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Latinos and Hispanics Prone to Kidney Disease Gene Variant

By Labmedica International staff writers
Posted on 21 Jan 2019
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Image: The APOL1 G1 and G2 risk alleles in 111 global reference populations (Photo courtesy of the Icahn School of Medicine).
Image: The APOL1 G1 and G2 risk alleles in 111 global reference populations (Photo courtesy of the Icahn School of Medicine).
Risk variants in the apolipoprotein A-I (APOL1) gene on chromosome 22, which were first discovered in African Americans, confer a substantially increased risk of kidney disease, early-onset hypertension, and cardiovascular disease, although disease risk is modified by other genetic factors and by environmental factors.

However, other populations who also share recent ancestry from Africa, such as Hispanic populations, may be at greater risk than expected for APOL1-driven disease. These persons may not undergo testing; however, they may still be at high risk because of the presence of APOL1 risk variants. According to the National Kidney Association, about 10% of the world's population suffers from kidney disease.

Scientists at the Icahn School of Medicine at Mount Sinai (New York, NY, USA) and their colleagues used linked genetic and demographic data from 111 populations in two large studies, the Population Architecture using Genomics and Epidemiology Study and the Consortium on Asthma among African-ancestry Populations in the Americas, to determine the global frequencies of APOL1 risk variants. They inferred risk-allele status using the two G1 alleles (rs60910145 and rs73885319) and the proxy single-nucleotide polymorphism commonly typed for G2 (rs12106505).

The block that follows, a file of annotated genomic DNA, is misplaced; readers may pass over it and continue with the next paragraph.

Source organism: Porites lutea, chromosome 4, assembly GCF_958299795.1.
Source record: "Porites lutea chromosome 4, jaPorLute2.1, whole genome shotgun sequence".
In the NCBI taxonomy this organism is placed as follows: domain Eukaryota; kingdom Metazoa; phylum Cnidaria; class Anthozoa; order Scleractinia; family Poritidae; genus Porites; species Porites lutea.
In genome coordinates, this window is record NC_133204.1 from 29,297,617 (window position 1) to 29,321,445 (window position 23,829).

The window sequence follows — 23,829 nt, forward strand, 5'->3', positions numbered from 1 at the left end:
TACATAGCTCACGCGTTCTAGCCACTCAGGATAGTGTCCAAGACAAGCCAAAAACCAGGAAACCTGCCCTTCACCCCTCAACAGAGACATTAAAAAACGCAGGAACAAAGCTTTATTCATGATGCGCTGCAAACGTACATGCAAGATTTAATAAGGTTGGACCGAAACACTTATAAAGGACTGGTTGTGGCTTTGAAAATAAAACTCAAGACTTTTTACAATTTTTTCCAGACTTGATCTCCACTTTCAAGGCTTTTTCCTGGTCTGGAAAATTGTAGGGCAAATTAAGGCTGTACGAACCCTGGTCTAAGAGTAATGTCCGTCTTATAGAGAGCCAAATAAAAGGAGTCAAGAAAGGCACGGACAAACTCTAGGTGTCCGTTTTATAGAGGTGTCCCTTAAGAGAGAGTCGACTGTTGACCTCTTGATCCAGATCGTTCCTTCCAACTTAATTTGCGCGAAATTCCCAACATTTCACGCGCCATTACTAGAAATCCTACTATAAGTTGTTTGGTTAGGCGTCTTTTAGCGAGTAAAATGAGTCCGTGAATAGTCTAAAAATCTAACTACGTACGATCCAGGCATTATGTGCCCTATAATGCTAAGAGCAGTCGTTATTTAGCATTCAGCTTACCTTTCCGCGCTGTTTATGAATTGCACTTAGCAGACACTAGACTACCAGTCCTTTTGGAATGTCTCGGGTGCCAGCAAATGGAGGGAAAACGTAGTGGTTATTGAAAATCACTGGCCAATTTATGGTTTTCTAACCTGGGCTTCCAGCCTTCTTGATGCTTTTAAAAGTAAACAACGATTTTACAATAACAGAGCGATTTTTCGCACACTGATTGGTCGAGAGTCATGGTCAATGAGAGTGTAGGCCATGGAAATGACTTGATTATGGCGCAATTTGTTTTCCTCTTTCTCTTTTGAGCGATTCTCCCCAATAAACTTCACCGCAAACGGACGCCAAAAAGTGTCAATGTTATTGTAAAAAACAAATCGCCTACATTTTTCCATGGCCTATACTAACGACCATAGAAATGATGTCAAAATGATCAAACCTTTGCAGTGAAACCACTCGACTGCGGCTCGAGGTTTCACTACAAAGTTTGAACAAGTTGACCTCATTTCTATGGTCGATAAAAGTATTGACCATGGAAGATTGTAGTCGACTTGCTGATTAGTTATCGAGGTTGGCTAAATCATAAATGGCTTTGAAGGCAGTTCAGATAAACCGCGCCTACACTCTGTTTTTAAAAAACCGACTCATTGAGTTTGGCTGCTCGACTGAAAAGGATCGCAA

The investigators found elevated frequencies of the APOL1 haplotype in African-American, sub-Saharan African, and Western African populations (11% to 32%). However, they also found other populations with elevated frequencies, including Jamaican, Barbadian, Grenadian, and Brazilian from Salvador (>10% to 22%); Trinidadian, Panamanian, Honduran, Haitian, Garifunan, and Palenque (>5% to 10%); and Guyanese, Dominican, Peruvian, Belizean, and Native American (1% to 5%). These findings show that the risk alleles are present in populations of persons who are not typically screened, which may result in the under diagnosis and under treatment of kidney disease and related coexisting conditions.

Girish Nadkarni, MD, MPH, an Assistant Professor of Medicine and study first author, said, “This finding is crucial in early detection of at-risk individuals who may not be indicated for genetic screening due to self-reporting of ethnic origins, but may still be at high risk due to the presence of APOL1 risk variants. It is important to more fully understand the global distribution of these variants based on country of origin and genetic ancestry rather than self-reported race/ethnic group.” The study was published on December 27, 2018, in the journal The New England Journal of Medicine.

Related Links:
Icahn School of Medicine at Mount Sinai

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